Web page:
View From Rome

Tough words from Pope Francis on corruption at the outset of the Year of Mercy

10 December 2015 | by Christopher Lamb

In his papal bull setting out the Jubilee Year of Mercy, Pope Francis issued a ­special invitation to those who ­“perpetrate or participate” in corruption to turn away from their sinful ways.

He described corruption as an “evil that embeds itself into the actions of everyday life and spreads, causing great public scandal” which must be driven out with “prudence, vigilance, loyalty, transparency”.

These tough words are worth remembering as the Year of Mercy starts. The truth is that it begins under the cloud of the Vatileaks 2 trial where five people, including two journalists, stand accused for leaking and disseminating documents showing financial mismanagement in the Holy See.

The individuals, who include three former Vatican officials, are being prosecuted under a law that criminalises leaking that the Pope himself instituted soon after his election in 2013.

While the popular media narrative has Francis as the kind and cuddly Pope, it belies the fact that Jorge Bergoglio is a steely and forceful Argentinian Jesuit. And when it comes to corruption and disloyalty, he brooks little dissent.

He is also, by all accounts, a demanding boss: talk to those who knew him well in Argentina and you are unlikely to hear entirely flattering descriptions.

His demanding nature and determination is necessary, however, if he wants to get mercy on the Church’s agenda and to continue his clean-up of the Vatican.

Last week, the Council for the Economy appointed PricewaterhouseCoopers (PwC), a leading international firm, as the external auditor of the Holy See’s finances and it will commence straight away with the 2015 audit of accounts.

It will work closely with the Secretariat for the Economy, led by Australian Cardinal George Pell, who prepared the accounts for 2014.

It should be pointed out that Cardinal Pell’s department reports to the Council of the Economy and it appears that PwC will be reviewing the accounting work of the secretariat.

The Council for the Economy and the Pope obviously feel they need complete outsiders to ensure the accounts are in order.

Talking of outsiders, Francis is clearly happy to be one in the Vatican. He has decided to bypass the Roman Curia and take his message to ordinary Catholics. The Pope appealed to them directly over the Vatileaks saga during a Sunday Angelus address last month, denouncing the leakers and telling the crowd in St Peter’s Square that he was carrying out his reform project “with the support of all of you”.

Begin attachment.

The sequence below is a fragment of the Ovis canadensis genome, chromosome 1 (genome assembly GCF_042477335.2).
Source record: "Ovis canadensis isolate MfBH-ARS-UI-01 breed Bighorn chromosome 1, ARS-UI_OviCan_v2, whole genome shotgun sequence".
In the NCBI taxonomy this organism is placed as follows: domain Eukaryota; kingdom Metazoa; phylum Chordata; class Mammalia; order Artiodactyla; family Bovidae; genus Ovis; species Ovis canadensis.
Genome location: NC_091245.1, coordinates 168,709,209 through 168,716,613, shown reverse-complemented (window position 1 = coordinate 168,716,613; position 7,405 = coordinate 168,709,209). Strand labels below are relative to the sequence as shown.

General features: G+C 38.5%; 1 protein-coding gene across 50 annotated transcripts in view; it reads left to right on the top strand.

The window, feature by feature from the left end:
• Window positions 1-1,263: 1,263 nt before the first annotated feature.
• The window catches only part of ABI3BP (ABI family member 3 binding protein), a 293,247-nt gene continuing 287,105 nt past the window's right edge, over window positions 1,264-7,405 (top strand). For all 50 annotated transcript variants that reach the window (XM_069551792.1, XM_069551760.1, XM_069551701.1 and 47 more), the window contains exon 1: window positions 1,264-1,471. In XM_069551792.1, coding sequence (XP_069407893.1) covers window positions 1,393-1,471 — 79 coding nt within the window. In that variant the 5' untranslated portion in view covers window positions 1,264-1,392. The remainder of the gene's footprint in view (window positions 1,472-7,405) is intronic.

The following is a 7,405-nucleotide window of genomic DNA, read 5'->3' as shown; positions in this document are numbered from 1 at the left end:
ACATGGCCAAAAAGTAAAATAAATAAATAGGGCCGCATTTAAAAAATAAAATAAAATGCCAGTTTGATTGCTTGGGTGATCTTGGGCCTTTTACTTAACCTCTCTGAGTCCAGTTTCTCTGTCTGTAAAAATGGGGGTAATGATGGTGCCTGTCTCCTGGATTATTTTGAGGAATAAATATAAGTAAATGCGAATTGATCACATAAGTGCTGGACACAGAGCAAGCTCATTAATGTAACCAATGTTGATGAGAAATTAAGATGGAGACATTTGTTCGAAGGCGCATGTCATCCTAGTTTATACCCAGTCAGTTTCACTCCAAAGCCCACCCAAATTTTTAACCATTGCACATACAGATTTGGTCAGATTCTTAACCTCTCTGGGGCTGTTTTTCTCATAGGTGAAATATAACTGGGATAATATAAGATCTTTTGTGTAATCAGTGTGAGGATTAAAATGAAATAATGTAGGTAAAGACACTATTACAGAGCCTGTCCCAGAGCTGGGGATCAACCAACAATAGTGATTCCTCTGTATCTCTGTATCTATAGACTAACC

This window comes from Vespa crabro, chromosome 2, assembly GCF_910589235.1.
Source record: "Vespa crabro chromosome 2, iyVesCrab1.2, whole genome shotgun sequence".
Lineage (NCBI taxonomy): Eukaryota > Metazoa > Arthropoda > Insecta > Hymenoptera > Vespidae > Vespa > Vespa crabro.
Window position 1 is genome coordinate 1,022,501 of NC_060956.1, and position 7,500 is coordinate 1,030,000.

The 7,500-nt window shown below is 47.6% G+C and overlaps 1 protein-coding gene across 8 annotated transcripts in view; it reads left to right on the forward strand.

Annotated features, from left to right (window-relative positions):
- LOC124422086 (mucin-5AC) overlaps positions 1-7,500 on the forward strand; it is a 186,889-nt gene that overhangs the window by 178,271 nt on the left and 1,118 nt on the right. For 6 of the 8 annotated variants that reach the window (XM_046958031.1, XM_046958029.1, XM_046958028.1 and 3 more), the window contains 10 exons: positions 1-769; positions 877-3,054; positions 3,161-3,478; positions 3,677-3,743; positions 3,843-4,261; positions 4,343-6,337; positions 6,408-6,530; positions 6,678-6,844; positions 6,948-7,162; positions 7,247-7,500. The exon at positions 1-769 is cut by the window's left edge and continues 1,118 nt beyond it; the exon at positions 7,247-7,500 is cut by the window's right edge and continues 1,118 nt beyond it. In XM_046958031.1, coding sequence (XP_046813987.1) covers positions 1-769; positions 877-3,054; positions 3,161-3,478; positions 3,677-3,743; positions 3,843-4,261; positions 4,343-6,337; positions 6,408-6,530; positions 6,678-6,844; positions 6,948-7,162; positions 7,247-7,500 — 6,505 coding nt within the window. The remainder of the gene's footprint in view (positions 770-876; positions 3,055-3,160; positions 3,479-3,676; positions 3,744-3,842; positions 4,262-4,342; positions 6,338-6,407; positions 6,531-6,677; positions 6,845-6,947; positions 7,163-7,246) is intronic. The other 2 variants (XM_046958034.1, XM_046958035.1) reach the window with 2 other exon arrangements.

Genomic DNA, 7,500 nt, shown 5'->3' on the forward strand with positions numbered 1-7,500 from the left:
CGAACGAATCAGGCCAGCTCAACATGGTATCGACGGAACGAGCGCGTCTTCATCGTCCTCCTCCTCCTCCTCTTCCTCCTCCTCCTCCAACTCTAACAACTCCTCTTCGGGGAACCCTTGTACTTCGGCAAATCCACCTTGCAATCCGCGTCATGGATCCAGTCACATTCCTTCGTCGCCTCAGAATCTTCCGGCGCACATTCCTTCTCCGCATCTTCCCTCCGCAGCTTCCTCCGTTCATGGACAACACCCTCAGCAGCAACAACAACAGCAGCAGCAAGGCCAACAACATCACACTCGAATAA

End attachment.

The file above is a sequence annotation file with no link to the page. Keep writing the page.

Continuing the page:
His approach was summed up on the in-flight press conference at the end of his Africa trip when he was asked what the position of the Vatican was regarding the diplomatic crisis between Turkey and Russia. “I don’t know what the Vatican thinks, I know what I think,” he replied.

By Rome standards, it was an extraordinary appointment. Aged just 30, Francesca Chaouqui, a woman – yes, a woman – and a financial public relations expert was, back in 2013, appointed to Pope Francis’ commission charged with overhauling the Vatican’s finances and administration.

Now, however, she is one of the five standing trial accused of leaking documents from that commission. She denies the charges.

There are those in the Vatican who said they spotted trouble ahead given Chaouqui had tweeted that former Secretary of State Cardinal Tarcisio Bertone was “corrupt”, Benedict XVI had leukaemia and then posted racy photos of her and her husband on Facebook.

Chaouqui is well connected in the Italian corporate world, having worked for Ernst & Young. She has been keen to stress her closeness to the Pope and has a picture of herself with Francis on her Facebook profile. I also understand that, after a recent tentative enquiry was made to see if she would work abroad for a large Italian company, she declined, saying: “my relationship with the Pope is too important.”

It is widely expected that a revamp of the Holy See’s communications is due to be unveiled soon. A series of recommendations were submitted by Lord (Chris) Patten of Barnes, a Tablet trustee, although it is not clear how much of what he suggested will be implemented.

It does, however, appear likely that Mgr Paul Tighe, the affable and able secretary of the Pontifical Council for Social Com­munications, is going to return to Ireland as a bishop. Many are tipping him to take over as Bishop of Meath – the current incumbent, Michael Smith has turned 75.

Moving to Meath would mean Mgr Tighe is close to his friend and ally the Archbishop of Dublin, Diarmuid Martin. Might Mgr Tighe eventually take over from Archbishop Martin, who reaches retirement age in just under five years’ time?

Christopher Lamb is Rome correspondent of The Tablet.



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